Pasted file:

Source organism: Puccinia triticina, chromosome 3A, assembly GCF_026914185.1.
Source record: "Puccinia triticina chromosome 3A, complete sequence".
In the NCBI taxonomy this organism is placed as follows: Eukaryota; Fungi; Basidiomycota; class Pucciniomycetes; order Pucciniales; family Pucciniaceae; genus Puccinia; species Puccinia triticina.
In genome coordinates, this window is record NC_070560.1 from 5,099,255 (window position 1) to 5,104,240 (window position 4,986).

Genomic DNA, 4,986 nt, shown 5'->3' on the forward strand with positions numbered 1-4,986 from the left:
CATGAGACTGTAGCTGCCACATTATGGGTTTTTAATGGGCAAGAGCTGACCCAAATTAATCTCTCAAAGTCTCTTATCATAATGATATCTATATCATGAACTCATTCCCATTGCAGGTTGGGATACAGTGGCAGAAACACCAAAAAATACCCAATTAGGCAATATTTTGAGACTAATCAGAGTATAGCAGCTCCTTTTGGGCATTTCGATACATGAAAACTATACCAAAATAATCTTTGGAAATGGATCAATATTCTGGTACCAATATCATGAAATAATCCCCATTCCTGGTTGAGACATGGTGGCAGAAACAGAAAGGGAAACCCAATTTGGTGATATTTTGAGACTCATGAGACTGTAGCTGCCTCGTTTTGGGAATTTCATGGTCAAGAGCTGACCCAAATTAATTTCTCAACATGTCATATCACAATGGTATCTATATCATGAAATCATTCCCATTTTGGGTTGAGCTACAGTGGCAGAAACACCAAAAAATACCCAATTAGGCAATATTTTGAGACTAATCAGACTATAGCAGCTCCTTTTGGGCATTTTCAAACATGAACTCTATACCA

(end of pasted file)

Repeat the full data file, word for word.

Source organism: Puccinia triticina, chromosome 3A, assembly GCF_026914185.1.
Source record: "Puccinia triticina chromosome 3A, complete sequence".
In the NCBI taxonomy this organism is placed as follows: Eukaryota; Fungi; Basidiomycota; class Pucciniomycetes; order Pucciniales; family Pucciniaceae; genus Puccinia; species Puccinia triticina.
In genome coordinates, this window is record NC_070560.1 from 5,099,255 (window position 1) to 5,104,240 (window position 4,986).

Genomic DNA, 4,986 nt, shown 5'->3' on the forward strand with positions numbered 1-4,986 from the left:
CATGAGACTGTAGCTGCCACATTATGGGTTTTTAATGGGCAAGAGCTGACCCAAATTAATCTCTCAAAGTCTCTTATCATAATGATATCTATATCATGAACTCATTCCCATTGCAGGTTGGGATACAGTGGCAGAAACACCAAAAAATACCCAATTAGGCAATATTTTGAGACTAATCAGAGTATAGCAGCTCCTTTTGGGCATTTCGATACATGAAAACTATACCAAAATAATCTTTGGAAATGGATCAATATTCTGGTACCAATATCATGAAATAATCCCCATTCCTGGTTGAGACATGGTGGCAGAAACAGAAAGGGAAACCCAATTTGGTGATATTTTGAGACTCATGAGACTGTAGCTGCCTCGTTTTGGGAATTTCATGGTCAAGAGCTGACCCAAATTAATTTCTCAACATGTCATATCACAATGGTATCTATATCATGAAATCATTCCCATTTTGGGTTGAGCTACAGTGGCAGAAACACCAAAAAATACCCAATTAGGCAATATTTTGAGACTAATCAGACTATAGCAGCTCCTTTTGGGCATTTTCAAACATGAACTCTATACCA